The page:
Latin America has served as a respite for whipsawed emerging market investors during the first quarter, as accelerating inflation and a more hawkish U.S. Federal Reserve weighed on assets even before Russia’s invasion of Ukraine in late February.
Emerging market performance this quarter has been sharply determined by whether a country imports or exports energy and basic metals, which are key inflation pressure points.
Across the Atlantic and far from the war in Ukraine, Latin American currencies have continued to outperform on monetary policy tightening cycles that began last year and of exposure to key commodities, plus relatively low baselines after the region’s economy was decimated by the COVID-19 pandemic.
Emerging markets stocks have fallen 6.8% this year, dragged by a large exposure to Asia and just shy of a 15% weighting from materials and energy, while developed economy stocks have lost 4.2% for the January-March quarter. Latin American stocks, by contrast, have chalked up a 26% gain, boosted by a near 35% weighting from the materials and energy sectors.
Sameer Samana, a senior global market strategist for Wells Fargo Investment Institute, runs a thematic commodity exporter basket that he said “has been in a downturn since 2012.” “It has tilted back up to an uptrend for the first time in a decade.”
He said the overall emerging markets stock index underperformance is partly explained by its skew toward China, South Korea, and Taiwan. “These are not your grandfather’s emerging markets, they’re a lot less commodity-centric than they used to be, heavily tilted to commodity importers.” said.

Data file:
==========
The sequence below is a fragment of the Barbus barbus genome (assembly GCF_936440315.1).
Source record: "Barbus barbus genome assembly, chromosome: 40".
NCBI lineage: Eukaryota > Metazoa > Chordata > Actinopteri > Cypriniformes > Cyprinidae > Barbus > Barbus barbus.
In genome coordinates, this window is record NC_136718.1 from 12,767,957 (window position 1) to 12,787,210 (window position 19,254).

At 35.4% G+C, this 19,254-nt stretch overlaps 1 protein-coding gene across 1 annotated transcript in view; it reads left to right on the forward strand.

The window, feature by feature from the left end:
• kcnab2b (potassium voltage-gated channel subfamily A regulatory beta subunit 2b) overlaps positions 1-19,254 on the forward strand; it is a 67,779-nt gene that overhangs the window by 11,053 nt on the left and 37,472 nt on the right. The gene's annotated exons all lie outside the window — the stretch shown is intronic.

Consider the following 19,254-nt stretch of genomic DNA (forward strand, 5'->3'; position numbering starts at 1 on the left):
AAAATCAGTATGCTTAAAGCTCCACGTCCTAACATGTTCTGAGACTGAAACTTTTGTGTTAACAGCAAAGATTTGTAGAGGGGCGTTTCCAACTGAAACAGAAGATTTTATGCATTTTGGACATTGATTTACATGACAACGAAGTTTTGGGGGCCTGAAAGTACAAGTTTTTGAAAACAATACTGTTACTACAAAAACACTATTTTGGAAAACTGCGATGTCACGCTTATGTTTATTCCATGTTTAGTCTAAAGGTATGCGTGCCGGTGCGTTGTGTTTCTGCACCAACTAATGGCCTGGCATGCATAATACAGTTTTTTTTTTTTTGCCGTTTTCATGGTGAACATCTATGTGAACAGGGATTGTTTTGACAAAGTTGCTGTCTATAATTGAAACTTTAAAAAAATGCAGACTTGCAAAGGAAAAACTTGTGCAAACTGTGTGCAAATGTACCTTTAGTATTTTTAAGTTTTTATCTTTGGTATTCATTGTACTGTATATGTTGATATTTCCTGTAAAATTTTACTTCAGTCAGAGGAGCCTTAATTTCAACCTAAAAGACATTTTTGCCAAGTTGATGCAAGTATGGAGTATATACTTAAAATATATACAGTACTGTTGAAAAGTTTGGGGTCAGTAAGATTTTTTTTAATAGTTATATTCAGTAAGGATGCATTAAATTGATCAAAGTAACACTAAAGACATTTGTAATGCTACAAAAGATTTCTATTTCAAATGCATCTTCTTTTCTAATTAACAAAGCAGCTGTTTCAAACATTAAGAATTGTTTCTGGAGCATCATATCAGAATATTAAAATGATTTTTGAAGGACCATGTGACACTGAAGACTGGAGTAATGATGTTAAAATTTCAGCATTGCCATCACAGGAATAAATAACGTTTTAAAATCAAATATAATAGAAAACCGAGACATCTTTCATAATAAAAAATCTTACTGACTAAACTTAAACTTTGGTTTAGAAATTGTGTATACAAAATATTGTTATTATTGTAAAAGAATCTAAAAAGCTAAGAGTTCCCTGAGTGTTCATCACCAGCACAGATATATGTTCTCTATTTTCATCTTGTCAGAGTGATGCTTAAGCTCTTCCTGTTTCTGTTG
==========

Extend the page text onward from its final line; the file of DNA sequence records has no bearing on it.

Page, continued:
The further spike in energy and food prices triggered by the invasion has weighed mostly on Emerging Europe, as the broken trade relations take a toll on the region.
“Spillovers to the rest of Emerging Europe will hit the region hard, particularly Bulgaria and the Baltic States where trade linkages with Russia are among the largest in the world,” research firm Capital Economics said in a note.
Four of the five top-performing emerging markets stock markets in dollar terms in 2022 are from Latin America, with returns from Colombia, Chile, Brazil, and Peru hovering around 30%. Add Mexico to the list, and you have five of the six best-performing currencies this year against the dollar.
The best-performing bonds in local currency include Brazil, Uruguay, Chile, and Peru.
Foreign currency bond yields have risen across developing economies as the Fed’s tightening cycle takes hold, with Turkey and Argentina among those with the smallest total return losses, according to JPMorgan data.
The war in Ukraine and the energy shock
The sanctions against Russia for its attack on Ukraine included bans on oil imports from the United States, the largest global oil consumer, as well as Canada, Britain, and others. The barrel of U.S. crude, which was already up 23% right before Russia’s invasion of Ukraine, is now up 43% for the quarter, the second-largest quarterly gain since 1990.
Among big energy importers, Turkey’s lira has stabilized below 15 per dollar after last year’s crisis, but it’s down near 10% on the quarter, with about half the loss coming in March. But its foreign sovereign bonds rank third-best among emerging markets.
Egypt, a major food importer, devalued its currency by 14% to entice investors that had pulled their cash after the war started. The Egyptian pound is now the worst-performing emerging market currency so far this year.
While Russia’s rouble rallied over the past two weeks, currency controls could be making the rebound artificial. It remains more than 10% lower than the dollar so far this year, while Ukraine’s hryvnia is down over 7%.
The dollar has strengthened 2.3% versus a basket of peers. Emerging markets currencies have ticked up 0.5% to the greenback this quarter, with the Latin America currency index jumping 14% to hit a quarterly record.